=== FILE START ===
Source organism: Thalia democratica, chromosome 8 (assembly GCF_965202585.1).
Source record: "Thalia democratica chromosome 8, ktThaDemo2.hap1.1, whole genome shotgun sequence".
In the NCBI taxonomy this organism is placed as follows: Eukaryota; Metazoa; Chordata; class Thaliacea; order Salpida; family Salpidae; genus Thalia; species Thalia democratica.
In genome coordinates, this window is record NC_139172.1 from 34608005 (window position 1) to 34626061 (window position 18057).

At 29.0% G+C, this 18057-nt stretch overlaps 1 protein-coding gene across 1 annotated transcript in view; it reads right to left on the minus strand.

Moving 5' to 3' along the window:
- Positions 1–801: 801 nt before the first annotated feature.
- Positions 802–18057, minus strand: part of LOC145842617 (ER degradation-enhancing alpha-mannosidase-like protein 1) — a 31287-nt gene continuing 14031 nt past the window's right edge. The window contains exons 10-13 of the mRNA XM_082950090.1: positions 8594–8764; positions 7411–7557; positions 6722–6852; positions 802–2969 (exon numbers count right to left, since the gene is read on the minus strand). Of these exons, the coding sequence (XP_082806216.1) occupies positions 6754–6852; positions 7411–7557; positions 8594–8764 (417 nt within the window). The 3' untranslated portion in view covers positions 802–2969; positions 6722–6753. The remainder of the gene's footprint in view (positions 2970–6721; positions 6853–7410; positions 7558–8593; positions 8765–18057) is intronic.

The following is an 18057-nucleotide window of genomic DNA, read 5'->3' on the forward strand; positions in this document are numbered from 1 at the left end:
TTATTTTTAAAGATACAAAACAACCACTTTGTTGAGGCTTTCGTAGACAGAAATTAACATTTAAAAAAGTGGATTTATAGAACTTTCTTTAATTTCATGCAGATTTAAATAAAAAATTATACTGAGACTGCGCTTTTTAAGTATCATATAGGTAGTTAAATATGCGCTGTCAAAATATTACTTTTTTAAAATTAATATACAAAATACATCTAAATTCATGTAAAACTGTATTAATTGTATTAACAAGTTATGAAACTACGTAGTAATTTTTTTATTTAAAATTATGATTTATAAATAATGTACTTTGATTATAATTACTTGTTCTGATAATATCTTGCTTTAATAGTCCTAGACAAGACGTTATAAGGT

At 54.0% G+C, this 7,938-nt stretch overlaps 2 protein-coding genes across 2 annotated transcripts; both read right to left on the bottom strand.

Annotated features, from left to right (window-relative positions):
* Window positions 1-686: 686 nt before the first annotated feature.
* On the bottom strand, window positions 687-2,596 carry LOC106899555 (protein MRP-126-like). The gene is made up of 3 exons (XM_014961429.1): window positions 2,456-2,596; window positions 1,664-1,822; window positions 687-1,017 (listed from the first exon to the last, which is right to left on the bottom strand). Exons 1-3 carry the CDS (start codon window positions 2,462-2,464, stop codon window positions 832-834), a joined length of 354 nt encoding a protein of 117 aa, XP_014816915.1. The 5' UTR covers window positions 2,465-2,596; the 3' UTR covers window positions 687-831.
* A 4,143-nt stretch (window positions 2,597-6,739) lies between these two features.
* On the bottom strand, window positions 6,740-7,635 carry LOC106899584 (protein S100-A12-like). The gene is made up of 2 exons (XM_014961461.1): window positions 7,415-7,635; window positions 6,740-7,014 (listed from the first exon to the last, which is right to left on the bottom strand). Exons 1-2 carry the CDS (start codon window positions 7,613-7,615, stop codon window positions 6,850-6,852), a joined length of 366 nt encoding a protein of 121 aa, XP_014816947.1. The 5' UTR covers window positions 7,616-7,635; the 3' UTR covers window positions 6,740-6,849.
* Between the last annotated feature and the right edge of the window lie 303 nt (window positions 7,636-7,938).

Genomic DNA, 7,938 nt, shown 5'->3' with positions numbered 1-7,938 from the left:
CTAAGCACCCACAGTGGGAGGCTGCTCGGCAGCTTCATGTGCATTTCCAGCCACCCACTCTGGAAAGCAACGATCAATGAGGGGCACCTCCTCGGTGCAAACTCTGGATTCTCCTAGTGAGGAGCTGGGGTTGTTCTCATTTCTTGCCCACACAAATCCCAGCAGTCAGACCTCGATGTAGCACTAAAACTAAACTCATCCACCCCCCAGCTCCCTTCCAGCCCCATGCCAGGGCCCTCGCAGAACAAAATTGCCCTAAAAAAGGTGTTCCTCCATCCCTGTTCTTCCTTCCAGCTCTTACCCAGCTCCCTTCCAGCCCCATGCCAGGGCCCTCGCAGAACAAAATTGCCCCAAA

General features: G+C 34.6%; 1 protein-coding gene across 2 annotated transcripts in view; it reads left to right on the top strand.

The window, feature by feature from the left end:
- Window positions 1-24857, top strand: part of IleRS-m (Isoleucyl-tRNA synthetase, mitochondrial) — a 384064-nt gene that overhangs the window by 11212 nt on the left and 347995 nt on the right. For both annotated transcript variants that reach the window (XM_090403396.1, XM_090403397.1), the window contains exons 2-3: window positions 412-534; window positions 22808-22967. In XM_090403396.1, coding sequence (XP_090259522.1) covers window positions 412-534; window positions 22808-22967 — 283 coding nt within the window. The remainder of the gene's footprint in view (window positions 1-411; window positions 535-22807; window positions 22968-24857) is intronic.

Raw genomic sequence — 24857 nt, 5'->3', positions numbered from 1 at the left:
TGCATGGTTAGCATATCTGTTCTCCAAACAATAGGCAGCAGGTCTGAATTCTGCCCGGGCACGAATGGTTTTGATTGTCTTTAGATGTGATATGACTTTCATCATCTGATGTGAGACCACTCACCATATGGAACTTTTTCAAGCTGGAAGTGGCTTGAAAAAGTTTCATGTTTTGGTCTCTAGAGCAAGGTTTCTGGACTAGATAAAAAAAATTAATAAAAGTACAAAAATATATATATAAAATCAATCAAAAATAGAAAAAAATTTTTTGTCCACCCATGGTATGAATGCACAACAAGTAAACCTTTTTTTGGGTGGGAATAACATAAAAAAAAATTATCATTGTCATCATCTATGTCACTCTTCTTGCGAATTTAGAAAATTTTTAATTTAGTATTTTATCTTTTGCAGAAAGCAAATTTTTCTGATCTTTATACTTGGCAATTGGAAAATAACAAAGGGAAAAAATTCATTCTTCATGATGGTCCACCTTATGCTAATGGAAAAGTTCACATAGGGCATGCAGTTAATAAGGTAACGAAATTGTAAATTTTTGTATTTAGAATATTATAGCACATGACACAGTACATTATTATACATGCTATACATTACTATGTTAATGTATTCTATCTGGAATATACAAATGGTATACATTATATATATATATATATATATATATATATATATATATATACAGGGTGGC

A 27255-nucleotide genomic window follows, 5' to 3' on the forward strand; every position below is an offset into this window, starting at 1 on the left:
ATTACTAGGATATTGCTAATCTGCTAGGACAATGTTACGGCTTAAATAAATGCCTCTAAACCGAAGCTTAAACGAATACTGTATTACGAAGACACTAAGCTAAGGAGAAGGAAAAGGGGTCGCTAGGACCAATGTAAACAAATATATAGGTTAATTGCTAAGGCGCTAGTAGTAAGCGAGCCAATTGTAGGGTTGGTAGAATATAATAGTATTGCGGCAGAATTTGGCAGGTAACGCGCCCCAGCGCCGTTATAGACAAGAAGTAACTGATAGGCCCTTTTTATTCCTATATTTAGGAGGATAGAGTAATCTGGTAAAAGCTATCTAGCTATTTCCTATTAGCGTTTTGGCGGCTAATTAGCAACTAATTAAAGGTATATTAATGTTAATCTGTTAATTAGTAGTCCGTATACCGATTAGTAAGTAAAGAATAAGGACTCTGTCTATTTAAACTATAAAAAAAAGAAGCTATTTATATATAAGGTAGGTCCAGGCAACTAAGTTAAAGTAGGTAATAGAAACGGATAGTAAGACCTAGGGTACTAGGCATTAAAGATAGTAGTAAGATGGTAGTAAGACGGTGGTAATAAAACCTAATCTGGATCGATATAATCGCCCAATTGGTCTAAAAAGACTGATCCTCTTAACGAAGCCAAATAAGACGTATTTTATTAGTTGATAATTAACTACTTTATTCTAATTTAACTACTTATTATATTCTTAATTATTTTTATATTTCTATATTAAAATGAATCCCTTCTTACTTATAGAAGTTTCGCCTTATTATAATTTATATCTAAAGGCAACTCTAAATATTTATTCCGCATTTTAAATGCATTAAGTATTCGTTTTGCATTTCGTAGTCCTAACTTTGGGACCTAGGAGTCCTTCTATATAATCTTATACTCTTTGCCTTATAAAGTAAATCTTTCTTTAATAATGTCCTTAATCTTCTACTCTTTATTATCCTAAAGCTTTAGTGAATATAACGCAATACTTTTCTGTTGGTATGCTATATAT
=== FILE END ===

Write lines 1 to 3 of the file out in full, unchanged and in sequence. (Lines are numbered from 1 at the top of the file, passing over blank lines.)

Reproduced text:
Source organism: Thalia democratica, chromosome 8 (assembly GCF_965202585.1).
Source record: "Thalia democratica chromosome 8, ktThaDemo2.hap1.1, whole genome shotgun sequence".
In the NCBI taxonomy this organism is placed as follows: Eukaryota; Metazoa; Chordata; class Thaliacea; order Salpida; family Salpidae; genus Thalia; species Thalia democratica.